(ii) The owner of a patent fails to produce the patented product, or apply the patented process for the purpose of national security or defense, disease prevention or treatment, or other urgent situations;
(iii) The person who wishes to use the patent fails to reach an agreement with the owner of a patent in spite of efforts made within a reasonable time for negotiating a satisfactory commercial price and conditions; and,
(iv) The owner of a patent is deemed to have performed anti-competitive practices prohibited by the competition law.
Any compulsory license is only limited to a scope and duration sufficient to achieve the licensing objectives, and largely for the domestic market. The grant of compulsory license is non-exclusive and non-assignable, unless the assignment is effected together with the transfer of the licensee‘s establishment. Of note, the patent owner is entitled to request the termination of use of a compulsory license if the circumstances which lead to it had ceased and are unlikely to recur, provided that such termination shall not be prejudicial to the licensee.
For granting compulsory licenses, ministries and ministerial-level agencies are responsible to issue decisions on licensing of inventions in the sectors under their respective management, when such licenses have been granted for the purposes of national defense and security, disease prevention and treatment or other urgent needs of the society.
Certain remuneration for the right to use a patent licensed under a compulsory decision has to be paid adequately based on several criteria, namely: contractual licensing price of the invention; funds invested in the creation of the invention; profits earned from the use of the invention; remaining valid term of the protection title; necessity of the invention licensing; and other elements directly decisive to the economic value of the licensed use right.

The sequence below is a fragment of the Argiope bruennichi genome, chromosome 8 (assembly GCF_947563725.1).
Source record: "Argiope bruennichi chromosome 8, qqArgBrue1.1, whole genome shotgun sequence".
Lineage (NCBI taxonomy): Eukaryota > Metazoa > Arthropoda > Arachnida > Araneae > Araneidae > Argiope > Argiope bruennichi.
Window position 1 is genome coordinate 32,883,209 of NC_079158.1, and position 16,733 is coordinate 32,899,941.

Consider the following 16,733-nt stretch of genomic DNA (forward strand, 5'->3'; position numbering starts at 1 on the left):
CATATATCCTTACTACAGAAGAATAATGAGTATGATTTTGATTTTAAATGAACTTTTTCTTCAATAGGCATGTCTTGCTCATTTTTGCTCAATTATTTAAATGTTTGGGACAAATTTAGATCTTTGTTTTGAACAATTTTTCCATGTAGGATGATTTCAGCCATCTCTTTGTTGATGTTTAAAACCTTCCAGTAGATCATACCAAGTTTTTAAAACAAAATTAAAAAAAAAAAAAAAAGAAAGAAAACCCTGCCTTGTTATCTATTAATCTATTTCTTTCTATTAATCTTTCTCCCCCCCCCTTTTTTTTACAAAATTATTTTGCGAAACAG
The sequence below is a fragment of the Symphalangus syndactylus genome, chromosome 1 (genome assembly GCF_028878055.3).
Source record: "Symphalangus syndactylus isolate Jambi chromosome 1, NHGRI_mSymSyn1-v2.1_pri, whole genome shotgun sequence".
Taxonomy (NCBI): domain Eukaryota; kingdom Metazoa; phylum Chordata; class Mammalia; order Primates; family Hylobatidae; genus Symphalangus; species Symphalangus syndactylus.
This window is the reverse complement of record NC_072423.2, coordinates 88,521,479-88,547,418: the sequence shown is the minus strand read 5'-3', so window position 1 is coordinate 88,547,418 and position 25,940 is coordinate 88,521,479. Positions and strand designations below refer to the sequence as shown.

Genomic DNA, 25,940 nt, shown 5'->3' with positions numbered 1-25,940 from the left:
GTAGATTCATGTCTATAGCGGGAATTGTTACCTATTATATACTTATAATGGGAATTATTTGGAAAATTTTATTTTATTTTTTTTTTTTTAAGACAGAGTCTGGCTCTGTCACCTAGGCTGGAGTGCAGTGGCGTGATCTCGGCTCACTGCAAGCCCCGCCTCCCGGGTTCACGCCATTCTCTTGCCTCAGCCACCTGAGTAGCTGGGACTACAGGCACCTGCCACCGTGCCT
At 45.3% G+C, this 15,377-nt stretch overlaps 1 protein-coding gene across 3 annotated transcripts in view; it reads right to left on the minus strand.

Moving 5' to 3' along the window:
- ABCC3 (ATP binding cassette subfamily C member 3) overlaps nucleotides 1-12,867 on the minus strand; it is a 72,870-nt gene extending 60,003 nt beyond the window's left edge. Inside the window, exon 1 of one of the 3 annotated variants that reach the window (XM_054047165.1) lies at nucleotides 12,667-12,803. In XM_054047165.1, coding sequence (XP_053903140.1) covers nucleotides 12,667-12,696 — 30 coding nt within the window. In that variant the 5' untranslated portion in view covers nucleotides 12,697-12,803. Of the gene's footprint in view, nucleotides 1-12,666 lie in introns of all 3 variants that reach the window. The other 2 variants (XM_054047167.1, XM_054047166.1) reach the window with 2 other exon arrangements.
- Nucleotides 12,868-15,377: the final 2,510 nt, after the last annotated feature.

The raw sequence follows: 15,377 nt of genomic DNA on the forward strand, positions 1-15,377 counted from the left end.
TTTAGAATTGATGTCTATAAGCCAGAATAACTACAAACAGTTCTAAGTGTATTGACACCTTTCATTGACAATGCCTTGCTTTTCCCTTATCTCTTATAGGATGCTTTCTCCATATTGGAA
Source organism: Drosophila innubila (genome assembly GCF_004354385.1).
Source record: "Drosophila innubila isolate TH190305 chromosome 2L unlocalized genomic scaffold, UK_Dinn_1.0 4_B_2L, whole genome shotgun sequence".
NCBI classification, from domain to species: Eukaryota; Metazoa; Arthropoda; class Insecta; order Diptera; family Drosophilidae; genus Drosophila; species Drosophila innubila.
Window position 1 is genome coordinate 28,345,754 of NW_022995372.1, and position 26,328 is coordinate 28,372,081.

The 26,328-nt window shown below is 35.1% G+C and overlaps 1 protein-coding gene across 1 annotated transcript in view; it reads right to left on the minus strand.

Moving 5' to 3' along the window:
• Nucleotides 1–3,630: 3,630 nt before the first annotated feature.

Practicability of compulsory licensing in Vietnam and implementation of Article 31bis
Although provisions on compulsory licensing under the TRIPS Agreement have been incorporated into its domestic laws, Vietnam has so far not ruled on any compulsory license in response to prior public health urgencies. In the outbreak of the bird flu epidemic in 2003, causing 42 deaths in Vietnam, the Ministry of Health had clearly indicated that Vietnam could even decide to issue compulsory licenses if the Swiss pharmaceutical company Roche AG did not agree to voluntarily license the antiviral drugs named Tamiflu. Fortunately, Roche AG had eventually selected partners in Vietnam to assist in the manufacture of sufficient supplies of Tamiflu and therefore no compulsory license was needed.
However, even if the compulsory licensing had been issued at that time being, Vietnam’s application of such regime in practice was considered difficult. This was due to the restriction of affordable manufactured patented generics importation brought by the TRIPS regulations. In particular, Article 31(f) of the TRIPS Agreement only allowed the use of compulsory licensing “predominantly for the supply of the domestic market of the member authorizing such use”, preventing generic manufacturers from eventually exporting the required products to countries unable to produce them. As a result, a country in need of a medicine but having insufficient manufacturing capacity could not import the medicine from other licensees. This has been the case in Vietnam. While being the second largest medicine market in the Southeast Asia, according to the 2018 Business Monitor International report, Vietnam’s domestic pharmaceutical production still remains weak, meeting only 52.5 percent of the demand while the rest is filled by imports. This means that, assuming the COVID-19 pandemic is out of the Government’s control, it will be very burdensome to meet the domestic needs if no importation is allowed.